Thursday, May 27, 2010

A cuppa joe

In the middle of the week of madness - had a wonderful sushi dinner with mom, bf, and bf's mom last night... taking mom to the botanical gardens today... and graduation ceremony tomorrow!!!

But I just wanted to pop in and share this lovely treasury that I've been included in - it might give you a little caffeine buzz! Thanks to Cordova Studios!

Sunday, May 23, 2010

The Bee's Knees

We got back from our vet school interviews on Friday evening. The whole process was, in a word, exhausting. The three of us each had our interviews on different days, but between the 40-minute drive to the interview, a 30-60 minute buffer in case of traffic or emergencies, the 2-hour interview, and the 40-60 minute drive back in Toronto traffic... we were just too exhausted to do anything but open a bottle of wine when we got back. We'd had big plans for exploring the area, going hiking, going to the zoo... but just couldn't do it.

And now..... we wait. It will probably be 2-3 weeks until we hear anything. So stressful!!

But, to take my mind off it, I am starting the week of madness soon.... working a lot, mom coming to town, graduating, a few grad/goodbye parties, and leaving to the west coast soon after.

In the meantime, here are some six-legged creatures I snapped at the arboretum last week whose worries are probably a lot simpler than mine...

Sunday, May 16, 2010

Sunday morning adventures with cows

We woke up early as usual today to go to school and play with Davis's pigs - he's also finishing up a research project looking at progesterone levels in sows throughout the day, and he has five gilts on campus to feed and clean up after twice a day. Pigs are really lovely - they're inquisitive and playful, and they really seem to enjoy human contact - and they do not smell nearly as bad as cows!

And speaking of which... when the weather is nice, the dry (aka non-milk producing) cows get a little 'vacation'... they're put out in the pasture to hang out until they're about to give birth, then they come inside the barn until they finish lactating for the year. The fields are near the piggery, so we walked over afterwards to say hello. It's very nice to see the cows in the grass... munching dandelions, rolling in mud, and just generally looking happy

On our way back to the car, we passed the dilapidated old farrier's hut...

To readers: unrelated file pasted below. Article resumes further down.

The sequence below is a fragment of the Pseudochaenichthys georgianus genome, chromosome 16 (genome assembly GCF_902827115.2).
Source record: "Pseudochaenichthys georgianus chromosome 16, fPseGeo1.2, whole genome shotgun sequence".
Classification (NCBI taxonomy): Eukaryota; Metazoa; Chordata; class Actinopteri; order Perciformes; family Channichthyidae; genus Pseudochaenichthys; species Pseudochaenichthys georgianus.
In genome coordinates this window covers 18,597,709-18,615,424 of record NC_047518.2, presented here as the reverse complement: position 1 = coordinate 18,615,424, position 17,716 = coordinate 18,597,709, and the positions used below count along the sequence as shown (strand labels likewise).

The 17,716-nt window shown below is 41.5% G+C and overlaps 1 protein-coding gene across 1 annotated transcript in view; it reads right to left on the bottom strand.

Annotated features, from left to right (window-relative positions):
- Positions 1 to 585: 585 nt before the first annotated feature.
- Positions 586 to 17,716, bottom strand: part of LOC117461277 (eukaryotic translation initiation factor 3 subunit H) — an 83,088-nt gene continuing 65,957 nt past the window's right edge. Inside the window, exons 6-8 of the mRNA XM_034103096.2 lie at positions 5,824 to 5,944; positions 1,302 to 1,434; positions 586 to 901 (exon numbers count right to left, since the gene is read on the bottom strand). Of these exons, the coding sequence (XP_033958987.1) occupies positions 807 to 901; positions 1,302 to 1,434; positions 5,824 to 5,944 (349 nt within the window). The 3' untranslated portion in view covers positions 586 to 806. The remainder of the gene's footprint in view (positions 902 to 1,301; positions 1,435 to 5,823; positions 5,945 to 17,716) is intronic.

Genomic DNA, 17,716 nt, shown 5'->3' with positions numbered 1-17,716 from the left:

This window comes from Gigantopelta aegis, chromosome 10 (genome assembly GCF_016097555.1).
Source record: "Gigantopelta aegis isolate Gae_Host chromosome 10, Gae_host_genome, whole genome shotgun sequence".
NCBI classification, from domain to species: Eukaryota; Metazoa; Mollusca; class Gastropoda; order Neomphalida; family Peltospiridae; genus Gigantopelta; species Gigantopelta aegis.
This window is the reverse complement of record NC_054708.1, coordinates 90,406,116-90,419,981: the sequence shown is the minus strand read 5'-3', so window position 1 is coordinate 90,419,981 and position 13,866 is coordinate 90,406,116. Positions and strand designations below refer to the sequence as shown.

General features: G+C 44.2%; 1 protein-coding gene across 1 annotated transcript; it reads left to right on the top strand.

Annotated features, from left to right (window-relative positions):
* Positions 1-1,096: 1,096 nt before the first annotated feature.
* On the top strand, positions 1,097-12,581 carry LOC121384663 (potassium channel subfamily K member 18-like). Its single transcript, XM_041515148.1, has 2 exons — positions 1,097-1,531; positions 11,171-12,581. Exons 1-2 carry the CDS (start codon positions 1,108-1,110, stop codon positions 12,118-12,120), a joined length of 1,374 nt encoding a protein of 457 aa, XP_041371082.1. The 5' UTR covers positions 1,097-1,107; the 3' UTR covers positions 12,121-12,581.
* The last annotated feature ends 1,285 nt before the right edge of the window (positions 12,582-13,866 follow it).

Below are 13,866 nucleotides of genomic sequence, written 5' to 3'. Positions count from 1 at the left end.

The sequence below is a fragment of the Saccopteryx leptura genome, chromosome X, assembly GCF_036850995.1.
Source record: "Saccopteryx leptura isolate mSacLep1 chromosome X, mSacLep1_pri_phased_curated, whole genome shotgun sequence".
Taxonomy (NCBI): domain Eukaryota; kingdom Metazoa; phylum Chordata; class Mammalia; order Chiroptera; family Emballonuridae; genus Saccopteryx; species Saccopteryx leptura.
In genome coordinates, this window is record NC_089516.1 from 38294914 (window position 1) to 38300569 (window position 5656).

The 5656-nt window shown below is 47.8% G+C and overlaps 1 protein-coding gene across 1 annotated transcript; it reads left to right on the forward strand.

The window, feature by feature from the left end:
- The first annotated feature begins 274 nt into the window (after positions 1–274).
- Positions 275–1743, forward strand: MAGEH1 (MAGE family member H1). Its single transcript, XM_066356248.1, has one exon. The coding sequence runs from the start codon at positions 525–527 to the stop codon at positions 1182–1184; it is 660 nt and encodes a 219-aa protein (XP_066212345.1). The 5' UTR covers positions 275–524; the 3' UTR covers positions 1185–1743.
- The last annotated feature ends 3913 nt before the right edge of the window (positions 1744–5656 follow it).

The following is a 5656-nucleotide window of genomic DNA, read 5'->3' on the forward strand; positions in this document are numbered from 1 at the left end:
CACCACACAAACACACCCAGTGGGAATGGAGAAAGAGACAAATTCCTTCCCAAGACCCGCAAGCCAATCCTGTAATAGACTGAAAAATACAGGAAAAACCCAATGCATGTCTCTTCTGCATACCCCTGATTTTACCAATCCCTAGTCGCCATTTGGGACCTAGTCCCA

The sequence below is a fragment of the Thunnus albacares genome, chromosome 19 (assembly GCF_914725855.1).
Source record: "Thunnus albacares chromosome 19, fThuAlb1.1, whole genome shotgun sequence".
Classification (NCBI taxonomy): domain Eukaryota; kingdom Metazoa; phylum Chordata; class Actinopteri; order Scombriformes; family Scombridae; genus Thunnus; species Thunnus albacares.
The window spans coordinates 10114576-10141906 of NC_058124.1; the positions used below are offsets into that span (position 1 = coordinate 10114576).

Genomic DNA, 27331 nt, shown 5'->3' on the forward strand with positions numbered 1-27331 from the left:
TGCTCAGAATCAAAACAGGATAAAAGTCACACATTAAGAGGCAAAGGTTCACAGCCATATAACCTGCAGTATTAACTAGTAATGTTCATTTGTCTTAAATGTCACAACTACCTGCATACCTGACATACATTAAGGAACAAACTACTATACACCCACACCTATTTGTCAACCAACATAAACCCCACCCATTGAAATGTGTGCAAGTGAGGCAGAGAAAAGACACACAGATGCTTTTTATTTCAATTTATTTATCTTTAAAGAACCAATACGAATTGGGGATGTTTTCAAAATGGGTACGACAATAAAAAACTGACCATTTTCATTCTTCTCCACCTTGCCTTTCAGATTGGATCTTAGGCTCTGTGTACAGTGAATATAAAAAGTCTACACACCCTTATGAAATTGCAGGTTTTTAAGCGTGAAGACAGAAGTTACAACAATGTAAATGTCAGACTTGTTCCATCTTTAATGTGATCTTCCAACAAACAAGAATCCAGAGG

Which is now home to some interesting old equipment...

... and dozens and dozens of house sparrows, including this young one, who seemed a little unsteady on his feet!

Because it was such a nice, warm and sunny morning, we decided to drive to the arboretum, passing under the watchful gaze of a red-tailed hawk...

... and had more adventures there with butterflies, but I haven't edited those pictures yet and I really should finish my paper, so I'll leave the butterflies for tomorrow!

Tuesday, May 11, 2010

Visit from a Baltimore Oriole

I had an unexpected visitor drop by the garden today as I was outside taking pictures of some new jewelry pieces I'd made. I heard a loud thwap! and looked up to find the birdfeeder swaying and a bright little feathered creature lying below. The poor little oriole was stunned and didn't move as I scooped him up.

I spent a summer working in wildlife rehabilitation - well, one summer particularly with songbirds - and I knew the best thing was to put him somewhere safe and quiet to let him recover a bit... a shoebox was ideal (luckily I had one lying around...) But my little friend had other ideas - while I waited for Davis to get the box, he gave me a strong kick with his feet and startled me enough that I loosened my grip and off he flew! (silly me for letting go - I wouldn't have done that while I was working in rehab but I guess it's been a few years!)

He flew to a tree about 12 feet away, so I had an idea that his wings and legs must be okay, but I was hoping he didn't have a concussion or any internal damage - he'd hit that feeder pretty hard. After standing and watching him for 15 minutes, I went back to my photography, checking on him periodically. He seemed fairly alert - looking around and having a poop - but he stayed on his perch for over an hour. I shooed away one of the neighbourhood cats at one point and kept an eye out for the sharp-shinned hawk that's picked a dove or two off our feeder. Mr. Oriole didn't seem inclined to move, which made me a little nervous - I kept having visions of him toppling off his branch, stone dead. Finally, he hopped up to a higher branch, then a higher one - and was off. His flight seemed pretty steady and I lost him in the trees past our yard, so I'm hoping he's fully recovered or at least that he finds a safe spot until he is!

It often takes a personal encounter with an animal one-on-one to feel a connection to nature. When I worked in rehab, we would get so many people bringing in wounded birds because their cat had dragged it in or somebody had "rescued" a baby from below its nest. Of course everybody feels bad for that downy little robin or gasping warbler, but they don't seem to realize that there are a million more birds out there that they just don't see - that their cats eat without a trace or who hit their windows and die with no sign. I sometimes wish we could be more proactive in our approach to saving wildlife, whether it's each individual or a species as a whole.

Stay safe, Mr. Oriole, and all feathered things tonight...

Sunday, May 9, 2010

When life gives you lemons...

... make s'mores!